Art proliferates in stable and prosperous societies like the one established by the Han Dynasty. Chinese people used low relief sculptures and paint to decorate tombs. Stone panels, such as these seen here were used to mark tomb entrances.
The sculptures carved into these doors are Chinese directional animals, which are the same ones used to represent the zodiac. On top is the Red Bird of the South, which symbolizes luck, happiness, virtue, grace, and heaven's favor. The two sculptures in the middle represent a mask. The Green Dragon of the East is depicted on the lower right. Dragons were believed to bring good luck. On the lower left is the White Tiger of the West, who represents serene strength and power. The White Tiger was often used on soldiers' shields going into battle. If worn on a military uniform, the White Tiger indicated high rank. The use of the White Tiger on these tomb doors means the tomb may have belonged to a military officer or landowner.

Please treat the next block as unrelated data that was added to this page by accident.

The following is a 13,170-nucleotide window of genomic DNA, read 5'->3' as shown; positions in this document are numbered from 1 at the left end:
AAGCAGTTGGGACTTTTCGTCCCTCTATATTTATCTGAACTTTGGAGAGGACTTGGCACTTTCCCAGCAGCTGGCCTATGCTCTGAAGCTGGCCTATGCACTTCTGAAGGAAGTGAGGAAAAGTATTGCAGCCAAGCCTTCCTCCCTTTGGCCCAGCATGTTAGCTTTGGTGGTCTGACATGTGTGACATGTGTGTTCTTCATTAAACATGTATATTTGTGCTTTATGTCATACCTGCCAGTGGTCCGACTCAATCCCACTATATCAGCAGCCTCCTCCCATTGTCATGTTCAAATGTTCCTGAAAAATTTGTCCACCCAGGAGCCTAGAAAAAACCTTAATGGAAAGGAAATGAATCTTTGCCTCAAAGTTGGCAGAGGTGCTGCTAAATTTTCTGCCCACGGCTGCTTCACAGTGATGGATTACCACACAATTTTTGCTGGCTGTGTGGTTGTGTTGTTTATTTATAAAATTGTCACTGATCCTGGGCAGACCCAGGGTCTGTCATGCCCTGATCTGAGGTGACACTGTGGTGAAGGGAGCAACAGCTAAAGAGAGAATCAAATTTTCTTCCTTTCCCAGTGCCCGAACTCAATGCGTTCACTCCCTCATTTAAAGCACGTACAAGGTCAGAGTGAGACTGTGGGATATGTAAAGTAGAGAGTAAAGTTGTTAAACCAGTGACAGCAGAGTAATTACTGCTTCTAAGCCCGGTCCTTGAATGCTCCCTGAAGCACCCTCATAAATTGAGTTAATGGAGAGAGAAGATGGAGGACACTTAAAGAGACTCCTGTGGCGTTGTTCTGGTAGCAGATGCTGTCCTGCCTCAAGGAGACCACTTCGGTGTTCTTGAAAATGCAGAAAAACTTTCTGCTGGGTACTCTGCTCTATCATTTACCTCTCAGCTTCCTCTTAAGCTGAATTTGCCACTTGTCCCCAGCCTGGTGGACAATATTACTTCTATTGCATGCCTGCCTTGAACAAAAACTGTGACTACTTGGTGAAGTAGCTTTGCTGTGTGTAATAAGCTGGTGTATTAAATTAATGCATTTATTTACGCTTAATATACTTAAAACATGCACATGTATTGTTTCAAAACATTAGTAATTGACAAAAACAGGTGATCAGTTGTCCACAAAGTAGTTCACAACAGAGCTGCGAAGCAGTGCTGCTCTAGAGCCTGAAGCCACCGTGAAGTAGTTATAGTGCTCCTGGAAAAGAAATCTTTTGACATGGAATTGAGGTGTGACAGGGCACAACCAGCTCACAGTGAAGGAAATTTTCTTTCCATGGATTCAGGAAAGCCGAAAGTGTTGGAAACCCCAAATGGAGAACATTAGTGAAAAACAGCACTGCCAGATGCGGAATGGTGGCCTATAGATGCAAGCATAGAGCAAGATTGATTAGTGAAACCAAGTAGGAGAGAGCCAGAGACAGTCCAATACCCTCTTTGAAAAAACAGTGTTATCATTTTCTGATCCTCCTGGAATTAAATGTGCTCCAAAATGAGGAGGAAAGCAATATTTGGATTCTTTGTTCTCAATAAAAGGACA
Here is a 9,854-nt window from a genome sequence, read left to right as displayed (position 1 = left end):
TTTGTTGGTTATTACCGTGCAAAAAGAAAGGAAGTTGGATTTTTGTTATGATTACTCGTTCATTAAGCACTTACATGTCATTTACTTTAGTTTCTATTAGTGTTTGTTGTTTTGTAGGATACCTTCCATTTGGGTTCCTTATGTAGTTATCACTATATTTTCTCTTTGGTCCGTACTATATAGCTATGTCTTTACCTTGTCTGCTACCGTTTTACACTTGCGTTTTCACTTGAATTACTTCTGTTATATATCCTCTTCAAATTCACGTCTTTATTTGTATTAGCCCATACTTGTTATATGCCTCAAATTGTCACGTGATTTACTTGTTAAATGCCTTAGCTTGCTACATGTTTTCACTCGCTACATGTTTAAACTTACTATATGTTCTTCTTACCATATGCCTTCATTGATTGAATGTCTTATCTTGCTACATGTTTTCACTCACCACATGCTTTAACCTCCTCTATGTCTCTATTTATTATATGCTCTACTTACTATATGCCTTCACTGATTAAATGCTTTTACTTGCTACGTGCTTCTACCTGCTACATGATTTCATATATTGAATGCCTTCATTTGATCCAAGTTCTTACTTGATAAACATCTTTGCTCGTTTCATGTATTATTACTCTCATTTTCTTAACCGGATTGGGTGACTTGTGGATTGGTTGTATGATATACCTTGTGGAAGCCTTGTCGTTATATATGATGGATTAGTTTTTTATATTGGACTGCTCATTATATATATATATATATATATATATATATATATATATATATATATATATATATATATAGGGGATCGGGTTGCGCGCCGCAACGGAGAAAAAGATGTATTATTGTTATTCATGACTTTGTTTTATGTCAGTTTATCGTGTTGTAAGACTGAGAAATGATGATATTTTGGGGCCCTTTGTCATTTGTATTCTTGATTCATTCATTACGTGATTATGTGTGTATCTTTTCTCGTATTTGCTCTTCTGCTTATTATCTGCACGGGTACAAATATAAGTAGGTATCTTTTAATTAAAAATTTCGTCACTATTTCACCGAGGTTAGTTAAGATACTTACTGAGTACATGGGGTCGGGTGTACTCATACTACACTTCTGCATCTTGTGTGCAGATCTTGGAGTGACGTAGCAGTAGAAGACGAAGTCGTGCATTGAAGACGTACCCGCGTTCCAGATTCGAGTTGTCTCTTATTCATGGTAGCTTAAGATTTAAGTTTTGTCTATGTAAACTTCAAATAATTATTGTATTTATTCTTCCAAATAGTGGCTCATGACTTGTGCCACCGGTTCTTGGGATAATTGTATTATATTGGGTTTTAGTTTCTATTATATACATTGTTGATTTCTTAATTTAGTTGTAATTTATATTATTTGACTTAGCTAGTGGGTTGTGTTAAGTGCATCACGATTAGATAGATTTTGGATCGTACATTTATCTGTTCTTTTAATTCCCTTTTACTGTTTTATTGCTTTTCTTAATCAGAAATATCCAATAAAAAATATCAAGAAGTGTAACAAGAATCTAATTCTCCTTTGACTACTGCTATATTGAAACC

Tomb Doors, 202 BCE -220 CE
Unidentified Maker, Chinese
46 3/4 inches H; 19 11/16 inches W; 1 5/8 inches D
Gift of Alconda-Owsley Foundation
64 CE Rome burns.
132 CE Han Dynasty; Invention of first seismoscope for detecting earthquakes.
1000 - 1500 Romanesque and Gothic styles in Europe.
1271 Marco Polo travels to China.